Phil Mickelson has seen a week in which he had a "unique opportunity" to complete the career Grand Slam in his home city of San Diego at the age of 51 all go horribly wrong.
The US PGA champ ended the week on Sunday at Torrey Pines by somehow hitting his approach to the 18th around 70 yards beyond the hole, making a bogey six and completing a 75 to finish 11-over par, almost two hours before the final group was due to tee off.
Since claiming the Open Championship at Muirfield in 2013, Mickelson has never threatened to win the US Open or even come close to replicating one of his record six runners-up finishes, the last of which came the month before he lifted the Claret Jug.
Since the last of his six runner-up finishes at Merion that same year, he has either missed the cut or finished over par in the US Open.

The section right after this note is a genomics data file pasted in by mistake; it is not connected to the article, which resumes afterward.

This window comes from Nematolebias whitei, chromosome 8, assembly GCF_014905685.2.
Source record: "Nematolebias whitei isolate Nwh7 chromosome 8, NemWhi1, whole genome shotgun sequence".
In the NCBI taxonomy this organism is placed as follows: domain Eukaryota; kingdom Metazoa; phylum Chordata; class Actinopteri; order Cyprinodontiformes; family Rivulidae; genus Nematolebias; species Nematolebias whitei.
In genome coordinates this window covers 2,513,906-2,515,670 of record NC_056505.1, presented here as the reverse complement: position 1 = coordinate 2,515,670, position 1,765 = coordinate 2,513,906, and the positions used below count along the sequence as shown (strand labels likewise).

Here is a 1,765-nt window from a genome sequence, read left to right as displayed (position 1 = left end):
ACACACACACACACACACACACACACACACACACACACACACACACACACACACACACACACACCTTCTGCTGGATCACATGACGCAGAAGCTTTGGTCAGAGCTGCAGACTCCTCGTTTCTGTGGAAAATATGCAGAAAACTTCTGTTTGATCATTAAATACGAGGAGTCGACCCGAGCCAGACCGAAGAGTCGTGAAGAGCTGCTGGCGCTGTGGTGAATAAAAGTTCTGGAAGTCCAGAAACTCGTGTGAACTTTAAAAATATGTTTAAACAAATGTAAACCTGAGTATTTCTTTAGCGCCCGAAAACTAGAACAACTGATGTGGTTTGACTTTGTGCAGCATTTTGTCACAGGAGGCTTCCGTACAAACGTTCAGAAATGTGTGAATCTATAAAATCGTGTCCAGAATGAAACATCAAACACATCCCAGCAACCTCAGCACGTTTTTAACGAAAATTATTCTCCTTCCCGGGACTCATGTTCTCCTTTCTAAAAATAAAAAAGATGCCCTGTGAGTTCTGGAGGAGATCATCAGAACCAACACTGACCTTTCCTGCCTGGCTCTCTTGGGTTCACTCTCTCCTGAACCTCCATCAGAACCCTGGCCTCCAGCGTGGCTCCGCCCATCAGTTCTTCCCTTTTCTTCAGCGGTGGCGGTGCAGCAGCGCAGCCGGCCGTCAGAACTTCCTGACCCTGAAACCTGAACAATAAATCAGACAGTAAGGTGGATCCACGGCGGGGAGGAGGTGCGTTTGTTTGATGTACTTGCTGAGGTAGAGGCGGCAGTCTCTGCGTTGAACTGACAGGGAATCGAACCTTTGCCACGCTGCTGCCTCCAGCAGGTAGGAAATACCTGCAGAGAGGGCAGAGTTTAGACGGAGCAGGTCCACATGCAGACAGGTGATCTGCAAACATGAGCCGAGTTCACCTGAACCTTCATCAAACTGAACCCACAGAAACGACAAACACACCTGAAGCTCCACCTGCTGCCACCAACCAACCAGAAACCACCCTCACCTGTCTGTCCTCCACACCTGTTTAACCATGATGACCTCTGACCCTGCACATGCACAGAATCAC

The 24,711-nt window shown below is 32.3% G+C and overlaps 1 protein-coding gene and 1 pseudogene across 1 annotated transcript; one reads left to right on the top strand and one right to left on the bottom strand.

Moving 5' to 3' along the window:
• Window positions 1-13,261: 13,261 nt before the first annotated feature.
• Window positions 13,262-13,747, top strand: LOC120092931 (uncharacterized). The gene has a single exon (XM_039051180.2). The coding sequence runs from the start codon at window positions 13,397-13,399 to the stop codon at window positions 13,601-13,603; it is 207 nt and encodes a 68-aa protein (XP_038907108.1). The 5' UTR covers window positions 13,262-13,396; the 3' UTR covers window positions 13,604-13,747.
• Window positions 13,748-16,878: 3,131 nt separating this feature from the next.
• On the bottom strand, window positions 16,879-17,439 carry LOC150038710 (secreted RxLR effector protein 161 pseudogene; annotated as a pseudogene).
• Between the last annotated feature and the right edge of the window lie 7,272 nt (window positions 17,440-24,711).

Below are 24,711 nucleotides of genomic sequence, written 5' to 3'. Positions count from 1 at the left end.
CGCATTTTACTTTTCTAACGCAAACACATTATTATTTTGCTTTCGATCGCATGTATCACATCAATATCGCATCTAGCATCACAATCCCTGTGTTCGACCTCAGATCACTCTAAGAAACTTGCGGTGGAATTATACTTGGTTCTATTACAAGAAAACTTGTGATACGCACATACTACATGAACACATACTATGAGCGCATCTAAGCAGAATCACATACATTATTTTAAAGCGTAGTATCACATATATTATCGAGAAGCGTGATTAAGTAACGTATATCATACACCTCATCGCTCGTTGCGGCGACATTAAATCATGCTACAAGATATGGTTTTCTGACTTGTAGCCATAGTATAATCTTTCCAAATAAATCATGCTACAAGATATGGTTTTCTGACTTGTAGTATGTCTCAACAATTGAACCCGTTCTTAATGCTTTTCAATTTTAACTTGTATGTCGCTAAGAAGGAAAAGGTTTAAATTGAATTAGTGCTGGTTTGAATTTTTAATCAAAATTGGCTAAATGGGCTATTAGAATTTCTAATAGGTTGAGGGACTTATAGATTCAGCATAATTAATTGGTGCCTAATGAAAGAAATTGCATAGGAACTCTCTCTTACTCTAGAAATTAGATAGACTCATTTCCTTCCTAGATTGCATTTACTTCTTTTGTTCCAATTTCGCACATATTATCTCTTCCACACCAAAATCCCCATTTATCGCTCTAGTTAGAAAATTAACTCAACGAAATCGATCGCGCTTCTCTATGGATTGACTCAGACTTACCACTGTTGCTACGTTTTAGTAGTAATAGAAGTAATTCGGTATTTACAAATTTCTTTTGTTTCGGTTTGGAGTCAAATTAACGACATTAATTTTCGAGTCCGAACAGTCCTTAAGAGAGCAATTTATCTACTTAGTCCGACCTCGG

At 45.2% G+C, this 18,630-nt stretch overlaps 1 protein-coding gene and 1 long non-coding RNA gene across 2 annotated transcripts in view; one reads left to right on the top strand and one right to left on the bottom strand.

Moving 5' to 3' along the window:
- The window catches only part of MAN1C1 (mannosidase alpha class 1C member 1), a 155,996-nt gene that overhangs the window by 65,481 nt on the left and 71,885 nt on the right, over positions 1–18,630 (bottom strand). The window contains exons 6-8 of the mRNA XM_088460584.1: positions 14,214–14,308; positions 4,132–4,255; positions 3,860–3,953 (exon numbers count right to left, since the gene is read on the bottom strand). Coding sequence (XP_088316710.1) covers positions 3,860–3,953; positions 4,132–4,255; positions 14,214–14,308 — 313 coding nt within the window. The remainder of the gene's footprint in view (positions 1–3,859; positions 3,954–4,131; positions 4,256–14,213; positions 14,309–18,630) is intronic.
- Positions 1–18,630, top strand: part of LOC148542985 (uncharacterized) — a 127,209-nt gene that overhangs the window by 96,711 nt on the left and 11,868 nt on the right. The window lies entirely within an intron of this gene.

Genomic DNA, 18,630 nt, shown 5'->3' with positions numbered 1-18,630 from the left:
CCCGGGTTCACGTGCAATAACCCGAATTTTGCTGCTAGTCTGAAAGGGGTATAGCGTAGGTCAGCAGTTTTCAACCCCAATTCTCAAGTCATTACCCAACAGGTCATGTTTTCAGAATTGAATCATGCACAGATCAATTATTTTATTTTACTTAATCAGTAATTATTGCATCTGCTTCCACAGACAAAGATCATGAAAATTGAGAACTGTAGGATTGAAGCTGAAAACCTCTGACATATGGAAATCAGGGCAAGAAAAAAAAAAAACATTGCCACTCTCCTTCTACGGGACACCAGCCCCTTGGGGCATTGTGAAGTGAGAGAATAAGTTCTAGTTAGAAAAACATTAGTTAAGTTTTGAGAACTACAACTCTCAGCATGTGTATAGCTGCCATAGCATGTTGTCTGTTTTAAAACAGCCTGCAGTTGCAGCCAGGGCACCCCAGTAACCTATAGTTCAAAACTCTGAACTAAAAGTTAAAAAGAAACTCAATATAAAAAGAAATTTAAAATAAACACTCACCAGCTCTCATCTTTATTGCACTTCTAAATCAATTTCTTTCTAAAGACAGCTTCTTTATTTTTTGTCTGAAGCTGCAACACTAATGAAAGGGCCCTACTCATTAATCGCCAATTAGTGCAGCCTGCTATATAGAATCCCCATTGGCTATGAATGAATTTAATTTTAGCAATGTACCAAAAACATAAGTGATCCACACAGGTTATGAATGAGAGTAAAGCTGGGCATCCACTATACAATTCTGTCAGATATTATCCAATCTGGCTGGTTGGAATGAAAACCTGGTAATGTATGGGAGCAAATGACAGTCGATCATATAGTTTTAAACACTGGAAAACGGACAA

Amazingly, he even opted to skip the tournament in 2017 to attend his daughter's high school graduation, something which cemented his reputation as an all-around good guy, an image shattered the following year at Shinnecock Hills following an incident during the third round.
The six-time major winner, who was already four-over par for the day on his 48th birthday, badly overhit a putt on the 13th hole which was set to roll off the parched green.
However, Mickelson prevented that from happening by running after the ball and hitting it while it was still rolling, a breach of rule 14-5 which incurs a two-shot penalty.
Such a flagrant and deliberate act was met with fierce criticism from several quarters, with former US PGA champion Steve Elkington among those calling for Mickelson to be disqualified and accusing him of "trying to embarrass the USGA".
Mickelson was unrepentant in the immediate aftermath, claiming he was using the rules to his advantage and telling his critics to "toughen up", although a few days later he sent a message to a handful of American journalists offering his apologies.
At least Mickelson gets more chances. By winning the US PGA Championship last month, the 51-year-old Mickelson is exempt from qualifying for the US Open through 2025.
- Phil Casey, PAA